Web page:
Over a million developers have joined DZone.
{{announcement.body}}
{{announcement.title}}

Building a Wi-Fi Light Sensor

DZone's Guide to

Building a Wi-Fi Light Sensor

Hooking up your own light sensor to your Wi-Fi is easy enough and can be incorporated into other projects. You just need some hardware and some C.

· IoT Zone
Free Resource

Build an open IoT platform with Red Hat—keep it flexible with open source software.

In this tutorial, we will cover how to build Wi-Fi light sensor. We will use an ESP8266 and an LDR (light dependent resistor) and connect to EasyIoT Cloud. The sensor is plug and play. The ESP8266 Arduino IDE will be used to upload the program to the ESP8266.

This project is suitable for beginners because it consists of only three components. As mentioned, the sensor is plug and play — it automatically registers to EasyIoT Cloud


For the light sensor, we will use an LDR — light dependent resistor. The LDR is a light-controlled variable resistor. The resistance of a photoresistor decreases with increasing light intensity; in other words, it exhibits photoconductivity. It will be connected in series with a resistor. One side of the LDR is connected to the ground, and other to the resistor. And on the other side of the resistor, we're connecting is connected to 3.3V. Voltage in the LDR and resistor connection is dependent on light on the LDR resistor. The ESP8266 will be used to measure this voltage and send it to EasyIoT Cloud.

ESP8266 light sensor

ESP8266 light sensor module

Finished ESP8266 Internet-controlled switch

Materials

  • ESP8266 WiFi module
  • Resistor 10K 
  • LDR photoresistor
  • 5V power supply

EasyIoT Cloud configuration 

No EasyIoT Cloud configuration is needed, just register to EasyIoT Cloud. After registration, go to Configuration->Account limits. Remember the Instance ID — you will need it to modify the program.

EasyIoT Cloud Instance Id

 

Program

The program is written in the Arduino ESP8266 IDE. See the Arduino ESP8266 IDE tutorial to learn how to connect the ESP8266 module to your computer to upload the program. You will also need the ESP8266 EasyIoT Cloud REST API V1 library from GitHub.

In the program, change the AP name and password and Instance ID:

#define AP_USERNAME "xxx"
#define AP_PASSWORD "xxx"
#define INSTANCE_ID "xxx"

At the beginning, the program reads settings in EEPROM. If the module ID is 0, this means the module is not added to EasyIoT Cloud. It first generates a token, then generates the module, adds the parameters, and changes the module type. Then, it reads voltage on the analog pin and sends it to EasyIoT Cloud.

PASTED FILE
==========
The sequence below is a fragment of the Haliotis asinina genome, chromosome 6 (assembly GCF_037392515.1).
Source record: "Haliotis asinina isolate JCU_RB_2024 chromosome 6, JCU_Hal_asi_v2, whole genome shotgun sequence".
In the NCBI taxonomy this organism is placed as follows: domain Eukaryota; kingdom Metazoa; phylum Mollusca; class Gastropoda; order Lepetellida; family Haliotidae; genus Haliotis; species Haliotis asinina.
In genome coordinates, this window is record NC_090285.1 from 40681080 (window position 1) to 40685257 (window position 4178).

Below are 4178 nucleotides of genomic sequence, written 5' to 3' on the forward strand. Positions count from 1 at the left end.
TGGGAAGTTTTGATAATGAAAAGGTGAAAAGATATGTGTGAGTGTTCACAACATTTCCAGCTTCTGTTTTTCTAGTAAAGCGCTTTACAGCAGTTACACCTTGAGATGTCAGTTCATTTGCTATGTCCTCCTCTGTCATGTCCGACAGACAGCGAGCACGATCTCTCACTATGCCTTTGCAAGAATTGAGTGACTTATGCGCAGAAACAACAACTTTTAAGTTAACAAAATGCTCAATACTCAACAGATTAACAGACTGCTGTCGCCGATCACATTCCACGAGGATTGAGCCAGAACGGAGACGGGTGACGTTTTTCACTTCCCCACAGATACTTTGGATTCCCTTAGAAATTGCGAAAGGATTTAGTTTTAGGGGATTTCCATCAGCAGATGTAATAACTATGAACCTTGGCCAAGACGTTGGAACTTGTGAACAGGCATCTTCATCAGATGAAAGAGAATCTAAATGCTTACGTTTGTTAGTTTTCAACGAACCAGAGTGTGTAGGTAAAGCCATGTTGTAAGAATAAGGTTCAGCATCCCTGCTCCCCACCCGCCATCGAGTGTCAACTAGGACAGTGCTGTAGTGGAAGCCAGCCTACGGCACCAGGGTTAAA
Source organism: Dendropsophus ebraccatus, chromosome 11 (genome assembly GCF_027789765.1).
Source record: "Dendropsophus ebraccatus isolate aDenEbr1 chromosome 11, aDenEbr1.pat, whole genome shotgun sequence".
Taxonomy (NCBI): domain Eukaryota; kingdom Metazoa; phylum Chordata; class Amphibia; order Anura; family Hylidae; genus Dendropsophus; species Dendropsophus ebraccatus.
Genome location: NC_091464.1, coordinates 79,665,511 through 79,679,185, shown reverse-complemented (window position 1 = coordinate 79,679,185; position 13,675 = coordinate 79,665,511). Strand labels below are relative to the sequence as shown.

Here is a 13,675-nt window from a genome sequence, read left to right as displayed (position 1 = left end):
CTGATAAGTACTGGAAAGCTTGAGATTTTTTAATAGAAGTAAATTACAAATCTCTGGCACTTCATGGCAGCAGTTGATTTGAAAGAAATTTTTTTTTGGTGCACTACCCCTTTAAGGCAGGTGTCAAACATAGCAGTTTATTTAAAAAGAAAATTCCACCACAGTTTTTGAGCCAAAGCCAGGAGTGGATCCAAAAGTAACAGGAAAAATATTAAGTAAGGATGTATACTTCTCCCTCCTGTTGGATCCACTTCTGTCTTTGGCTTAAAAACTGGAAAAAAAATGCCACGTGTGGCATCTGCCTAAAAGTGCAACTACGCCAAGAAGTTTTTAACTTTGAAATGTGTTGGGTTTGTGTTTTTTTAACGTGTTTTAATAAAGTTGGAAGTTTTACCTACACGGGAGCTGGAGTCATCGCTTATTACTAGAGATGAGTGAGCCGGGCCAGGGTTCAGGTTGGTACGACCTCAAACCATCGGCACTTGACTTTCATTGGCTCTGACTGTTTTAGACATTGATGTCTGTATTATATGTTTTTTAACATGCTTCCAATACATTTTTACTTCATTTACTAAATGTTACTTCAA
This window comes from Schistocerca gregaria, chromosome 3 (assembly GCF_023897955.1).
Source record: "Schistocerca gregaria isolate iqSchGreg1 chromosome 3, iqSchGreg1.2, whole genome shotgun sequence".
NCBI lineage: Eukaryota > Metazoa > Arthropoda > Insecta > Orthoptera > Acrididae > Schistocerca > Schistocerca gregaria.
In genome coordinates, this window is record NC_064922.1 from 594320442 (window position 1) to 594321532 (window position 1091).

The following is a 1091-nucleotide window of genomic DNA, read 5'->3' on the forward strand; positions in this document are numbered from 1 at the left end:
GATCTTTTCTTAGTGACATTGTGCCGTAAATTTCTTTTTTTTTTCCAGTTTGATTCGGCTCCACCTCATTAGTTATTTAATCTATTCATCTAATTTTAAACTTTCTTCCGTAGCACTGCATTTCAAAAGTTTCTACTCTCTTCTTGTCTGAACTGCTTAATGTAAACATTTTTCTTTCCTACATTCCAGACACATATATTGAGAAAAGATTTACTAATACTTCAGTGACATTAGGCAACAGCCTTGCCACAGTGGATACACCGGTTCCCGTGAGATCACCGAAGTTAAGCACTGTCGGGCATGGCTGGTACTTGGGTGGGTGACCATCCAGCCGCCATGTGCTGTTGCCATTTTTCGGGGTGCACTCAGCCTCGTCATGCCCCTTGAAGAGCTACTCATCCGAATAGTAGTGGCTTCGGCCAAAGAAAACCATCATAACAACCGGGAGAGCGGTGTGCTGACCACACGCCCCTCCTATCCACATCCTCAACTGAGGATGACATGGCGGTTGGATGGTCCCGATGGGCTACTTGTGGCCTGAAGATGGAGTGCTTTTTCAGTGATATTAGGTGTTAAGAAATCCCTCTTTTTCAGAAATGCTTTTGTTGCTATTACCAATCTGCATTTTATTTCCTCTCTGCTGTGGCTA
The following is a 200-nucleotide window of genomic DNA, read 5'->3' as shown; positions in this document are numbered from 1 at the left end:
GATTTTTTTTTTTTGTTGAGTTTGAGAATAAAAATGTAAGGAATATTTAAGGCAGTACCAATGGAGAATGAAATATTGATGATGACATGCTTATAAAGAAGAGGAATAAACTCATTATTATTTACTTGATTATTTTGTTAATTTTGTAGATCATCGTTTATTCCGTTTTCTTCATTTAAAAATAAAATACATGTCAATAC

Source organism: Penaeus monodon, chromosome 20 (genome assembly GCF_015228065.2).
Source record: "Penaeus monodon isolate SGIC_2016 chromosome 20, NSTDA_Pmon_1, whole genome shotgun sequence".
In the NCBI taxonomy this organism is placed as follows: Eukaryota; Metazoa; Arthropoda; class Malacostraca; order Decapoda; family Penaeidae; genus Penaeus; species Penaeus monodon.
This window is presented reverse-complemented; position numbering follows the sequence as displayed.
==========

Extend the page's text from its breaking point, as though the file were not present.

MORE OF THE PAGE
#include <ESP8266WiFi.h>
#include "EIoTCloudRestApiV1.0.h"
#include <EEPROM.h>

#define DEBUG_PROG 

#ifdef DEBUG_PROG
  #define DEBUG_PRINTLN(x)  Serial.println(x)
  #define DEBUG_PRINT(x)    Serial.print(x)
#else
  #define DEBUG_PRINTLN(x) 
  #define DEBUG_PRINT(x)
#endif

EIoTCloudRestApi eiotcloud;

// change those lines
#define AP_USERNAME "xxx"
#define AP_PASSWORD "xxx"

#define INSTANCE_ID "xxx"

#define REPORT_INTERVAL 1

#define CONFIG_START 0
#define CONFIG_VERSION "v01"


#define MIN_VALUE 25
#define MAX_VALUE 800

#define SENSOR_PIN A0    // select the input pin for the potentiometer


struct StoreStruct {
  // This is for mere detection if they are your settings
  char version[4];
  // The variables of your settings
  char token[41];
  uint moduleId;
  //bool tokenOk; // valid token  
} storage = {
  CONFIG_VERSION,
  // token
  "1234567890123456789012345678901234567890",
  // The default module 0 - invalid module
  0,
  //0 // not valid
};

String moduleId = "";
String parameterId = "";

int sensorValue = 0; 


void setup() {
    Serial.begin(9600);
    DEBUG_PRINTLN("Start...");

    EEPROM.begin(512);
    loadConfig();

    eiotcloud.begin(AP_USERNAME, AP_PASSWORD);

    // if first time get new token and register new module
    // here hapend Plug and play logic to add module to Cloud
    if (storage.moduleId == 0)
    {
      // get new token - alternarive is to manually create token and store it in EEPROM
      String token = eiotcloud.TokenNew(INSTANCE_ID);
      DEBUG_PRINT("Token: ");
      DEBUG_PRINTLN(token);
      eiotcloud.SetToken(token);